Beauty Beneath

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Status: Finished  |  Genre: Non-Fiction  |  House: Booksie Classic
Well, this was originally an essay for English...practice for the new SAT...but it means a lot to me, so I thought why not post it? Basically, this is just a really short summary of my novel, Defining Happiness.

If the style seems weird or too formal or whatever, keep in mind that I wrote this in response to a prompt. The question was: Should we let others influence our perception of beauty? I think you'll clearly find my answer :)

Submitted: February 05, 2007

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Submitted: February 05, 2007



All you have to do is walk in the door of Victoria's Secret. There you will find pictures of the hottest, skinniest, sexiest girls of America. With barely any clothes on, these models are sending us a message: we should be jealous. I, for one, am very uncomfortable with this notion. Why must we let these skinny girls define beauty for us? Whenever we do, it leads to disastrous consequences; it can make us shallow, unhappy and selfish. I know from personal experience.

I used to weigh one hundred and twenty pounds. At five foot seven, that was pretty skinny. People used to compliment me on my weight all the time, telling me how jealous they were or how they loved my "long and lean" figure. Several years ago, I remember buying a pair of jeans - size 0 - and I was so happy to fit into them! We got home and when I modeled them for my mom, she said "Oh honey you are so skinny! I don't even think I was that skinny when I was your age." I also remember a time when my neighbor told me I should grow up and become a model, just because I had the body for it. All those compliments made me feel good; they made me feel beautiful.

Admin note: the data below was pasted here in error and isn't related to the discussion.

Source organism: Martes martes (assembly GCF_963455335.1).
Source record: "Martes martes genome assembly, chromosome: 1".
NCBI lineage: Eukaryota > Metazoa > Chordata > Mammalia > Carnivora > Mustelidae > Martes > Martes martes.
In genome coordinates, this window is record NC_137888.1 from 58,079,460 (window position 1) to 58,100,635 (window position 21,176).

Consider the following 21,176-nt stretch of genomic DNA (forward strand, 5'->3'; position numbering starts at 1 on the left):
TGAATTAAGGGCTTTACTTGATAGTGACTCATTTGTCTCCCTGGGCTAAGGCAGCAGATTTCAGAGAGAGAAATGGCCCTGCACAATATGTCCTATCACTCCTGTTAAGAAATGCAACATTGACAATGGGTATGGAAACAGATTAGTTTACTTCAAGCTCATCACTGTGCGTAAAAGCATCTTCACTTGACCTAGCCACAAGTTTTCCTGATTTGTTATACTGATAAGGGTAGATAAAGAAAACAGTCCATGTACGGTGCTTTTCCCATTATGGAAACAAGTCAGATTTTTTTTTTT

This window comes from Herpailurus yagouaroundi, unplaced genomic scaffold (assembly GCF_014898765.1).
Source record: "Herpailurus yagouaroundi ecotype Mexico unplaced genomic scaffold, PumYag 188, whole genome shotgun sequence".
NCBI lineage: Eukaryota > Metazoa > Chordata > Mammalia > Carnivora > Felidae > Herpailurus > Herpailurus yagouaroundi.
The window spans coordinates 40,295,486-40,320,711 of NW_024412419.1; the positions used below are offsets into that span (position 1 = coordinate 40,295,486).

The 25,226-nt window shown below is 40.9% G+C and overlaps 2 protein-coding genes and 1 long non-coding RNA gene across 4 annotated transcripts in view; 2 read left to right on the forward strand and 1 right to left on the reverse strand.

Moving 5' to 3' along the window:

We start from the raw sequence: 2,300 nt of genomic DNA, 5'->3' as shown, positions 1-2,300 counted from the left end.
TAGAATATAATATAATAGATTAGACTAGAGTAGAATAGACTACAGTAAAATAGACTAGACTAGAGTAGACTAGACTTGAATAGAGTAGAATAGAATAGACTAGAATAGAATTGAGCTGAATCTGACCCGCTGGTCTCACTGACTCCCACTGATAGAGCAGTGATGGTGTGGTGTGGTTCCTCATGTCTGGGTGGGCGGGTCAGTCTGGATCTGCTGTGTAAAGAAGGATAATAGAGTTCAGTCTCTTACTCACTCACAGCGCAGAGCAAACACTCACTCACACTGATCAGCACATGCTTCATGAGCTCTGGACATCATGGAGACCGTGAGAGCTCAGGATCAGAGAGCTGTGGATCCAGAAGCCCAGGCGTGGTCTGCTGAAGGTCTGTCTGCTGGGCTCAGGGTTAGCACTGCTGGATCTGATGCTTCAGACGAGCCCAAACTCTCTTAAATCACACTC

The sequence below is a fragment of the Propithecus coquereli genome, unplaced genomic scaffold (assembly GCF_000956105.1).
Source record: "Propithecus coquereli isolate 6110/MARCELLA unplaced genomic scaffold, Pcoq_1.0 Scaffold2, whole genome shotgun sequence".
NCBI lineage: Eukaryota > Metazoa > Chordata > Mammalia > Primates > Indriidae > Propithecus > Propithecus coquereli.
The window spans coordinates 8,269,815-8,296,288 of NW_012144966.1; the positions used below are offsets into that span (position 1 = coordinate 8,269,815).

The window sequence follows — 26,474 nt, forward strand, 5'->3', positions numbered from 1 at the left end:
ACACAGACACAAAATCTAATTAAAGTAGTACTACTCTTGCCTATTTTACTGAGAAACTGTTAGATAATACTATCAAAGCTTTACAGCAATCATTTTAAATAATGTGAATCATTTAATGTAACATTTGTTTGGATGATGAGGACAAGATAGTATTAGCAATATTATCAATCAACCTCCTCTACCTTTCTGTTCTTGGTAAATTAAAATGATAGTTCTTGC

When I entered high school however, things drastically changed. I went from a skinny stick to just your average girl. People didn't notice my body anymore because it wasn't anything out of the ordinary. Looking back, I wish I had taken this in stride and been proud that people weren't noticing my body anymore, proud that they were noticing something deeper: the person inside. Instead, I started caring about my weight, continually longing to be my old self - my old skinny self. I thought that was what people wanted to see and I thought it would make me happy.

Instead of finding happiness, I found materialism. Before high school, I had been homeschooled; my main influence was that of my mother, not hundreds of other teen girls. Back then fashion didn't matter so much, weight didn't matter at all and I was almost completely carefree. But gaining weight and entering high school forced me to focus on clothes, makeup, and the shape of my body. Society convinced me that these things were important in life. I'm not saying these things are bad - just that they shouldn't be what consumes a girls mind almost 100% of the time.

Well last year at my church youth group, something changed my mind. It was a video about slavery in India. They showed images of emaciated, destitute little children. Although it wasn't the first time I had seen this kind of thing before, that night I was touched. I suddenly realized that "skinny" is not what constitutes beauty. I realized that I had spent so much time thinking about myself, trying to live up to the standards of others, that I had forgotten to see the big picture. The world can be cruel and horrific things can happen to innocent people; external beauty plays no part in that. At that moment, I was ready to dump my selfish lifestyle and go help someone truly in need.

As a teenager in today's society, I can say with assurance that we should not let other people tell us what is beautiful and what is not. By believing that skinny means pretty, I spent years living a life that was not me. I became lost in my own little world - discontent, materialistic and unable to see beyond my walls. The old adage "Beauty lies in the eye of the beholder" now rings true in my ears. I am now a much happier person because I live out those words every single day.

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